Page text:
Advertisements for companies promising to eliminate your credit card debt are everywhere these days, just waiting to take advantage of people in desperate situations. While some of these companies do provide legitimate debt reduction or debt consolidation services, why pay someone else to do what you can do for yourself at no cost?
As someone who owed more than $15,000 just a few short years ago and is now debt-free and financially independent, I know a thing or two about eliminating credit card debt on your own, without the help of credit consolidation services. Follow the steps below to create a plan for repaying your debt and you too can be on your way to enjoying financial independence.
* Cut up your cards. If you’re struggling with credit card debt, I’m sure you’ve heard this advice before, but I’ll say it again because it’s vitally important. If you have a lot of credit card debt, you most likely don’t have a very good handle on your spending habits, so don’t tempt yourself by keeping credit cards in your purse or wallet. You don’t need to cancel your accounts, which can damage your credit score, but shredding your plastic can prevent you from adding to your debt. You may decide to save one card for emergency situations, such as a major car repair or home appliance replacement, but keep it in a safe place at home if you can’t trust yourself with it in your wallet.
* Take an inventory. Once you’ve cut up your cards and are no longer adding to your current debt, you need to take an inventory of all of your credit card debt. Write down your current balance for each card, as well as the interest rate, annual fee and any other relevant information.
* Design a plan. Armed with your credit card inventory, you can now design a plan for getting your debt paid off. Debt calculators are available online at sites like Bankrate.com, which help you to figure out how much you need to pay each month to be debt free by a certain date. Experimenting with these calculators can help you select a timeline that corresponds with the monthly payment amount that you can manage. Simply enter your credit card balances and interest rates and the calculator creates a payment plan for you.
* Develop a hierarchy. If you have more than one source of credit card debt the next step is creating a hierarchy of what should be paid off first. It can be tempting to pay off the smallest balances first, but this method is generally not in your best interest. Instead, put your cards in order of interest rate, from highest to lowest, and focus on paying off your credit card debt in this order to avoid paying hundreds or even thousands of dollars in accumulated interest.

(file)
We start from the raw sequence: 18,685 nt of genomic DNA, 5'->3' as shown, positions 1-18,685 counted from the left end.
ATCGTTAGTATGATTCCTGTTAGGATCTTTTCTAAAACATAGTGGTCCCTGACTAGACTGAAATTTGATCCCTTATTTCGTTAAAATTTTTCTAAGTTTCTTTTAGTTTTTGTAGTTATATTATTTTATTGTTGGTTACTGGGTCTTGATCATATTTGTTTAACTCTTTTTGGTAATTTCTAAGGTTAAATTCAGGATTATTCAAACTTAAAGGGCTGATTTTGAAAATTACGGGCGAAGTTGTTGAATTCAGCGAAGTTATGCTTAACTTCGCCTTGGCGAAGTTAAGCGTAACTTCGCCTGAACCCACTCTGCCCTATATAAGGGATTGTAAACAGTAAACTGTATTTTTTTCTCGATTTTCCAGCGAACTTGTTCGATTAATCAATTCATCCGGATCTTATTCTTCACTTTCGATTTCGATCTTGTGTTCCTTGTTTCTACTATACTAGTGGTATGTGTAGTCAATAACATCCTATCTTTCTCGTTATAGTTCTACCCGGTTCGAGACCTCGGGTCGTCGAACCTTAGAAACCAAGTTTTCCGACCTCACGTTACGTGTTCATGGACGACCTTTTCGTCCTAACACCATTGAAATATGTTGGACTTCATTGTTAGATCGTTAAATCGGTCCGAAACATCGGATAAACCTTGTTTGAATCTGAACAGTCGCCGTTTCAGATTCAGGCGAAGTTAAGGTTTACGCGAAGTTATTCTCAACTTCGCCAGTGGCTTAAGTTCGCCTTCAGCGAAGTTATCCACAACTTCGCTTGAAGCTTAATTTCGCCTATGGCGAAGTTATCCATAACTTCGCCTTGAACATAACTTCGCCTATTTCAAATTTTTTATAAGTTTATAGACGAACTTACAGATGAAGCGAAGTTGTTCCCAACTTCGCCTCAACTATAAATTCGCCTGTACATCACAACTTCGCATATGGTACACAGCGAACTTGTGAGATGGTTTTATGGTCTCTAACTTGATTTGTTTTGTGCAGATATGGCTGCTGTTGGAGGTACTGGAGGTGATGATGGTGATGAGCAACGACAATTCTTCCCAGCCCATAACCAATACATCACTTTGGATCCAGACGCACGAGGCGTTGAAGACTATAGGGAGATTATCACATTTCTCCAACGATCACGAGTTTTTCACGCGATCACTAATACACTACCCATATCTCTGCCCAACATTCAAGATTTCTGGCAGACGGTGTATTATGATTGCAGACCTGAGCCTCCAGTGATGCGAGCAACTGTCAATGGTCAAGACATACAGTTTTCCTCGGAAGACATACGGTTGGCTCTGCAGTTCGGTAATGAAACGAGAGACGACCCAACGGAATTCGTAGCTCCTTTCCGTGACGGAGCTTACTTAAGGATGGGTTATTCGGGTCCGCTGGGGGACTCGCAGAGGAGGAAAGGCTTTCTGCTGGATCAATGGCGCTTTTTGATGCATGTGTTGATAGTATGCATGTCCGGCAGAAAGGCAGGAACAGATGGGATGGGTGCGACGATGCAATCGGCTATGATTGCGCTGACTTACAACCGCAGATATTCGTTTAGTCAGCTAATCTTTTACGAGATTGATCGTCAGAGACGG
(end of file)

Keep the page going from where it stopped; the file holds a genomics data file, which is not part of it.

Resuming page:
* Adjust your budget. If you’re currently only paying the minimum on your credit cards each month, you’re going to be stuck in the debt cycle for many years and end up paying a great deal of interest. Now that you have your plan of action, you need to start making large payments to your highest interest rate card. In order to make these payments, you may need to adjust your budget. Fixed expenses, such as rent and car payments often can’t be helped, but extra expenses, such as cell phone plans, cable services, food and entertainment can often be trimmed significantly. If you’re serious about eliminating your credit card debt, you may have to go without some luxuries for a while, but a little deprivation is well worth the cost of financial independence.
Now that you’ve made some extra room in your budget, start making those larger payments and work your way down the hierarchy. As you get balances paid off, your monthly payments on remaining cards continue to grow larger and larger, which means the debt payment process picks up momentum over time. Hang in there and remember that financial freedom opens up your options, provides stability and allows you to properly invest your money for the future.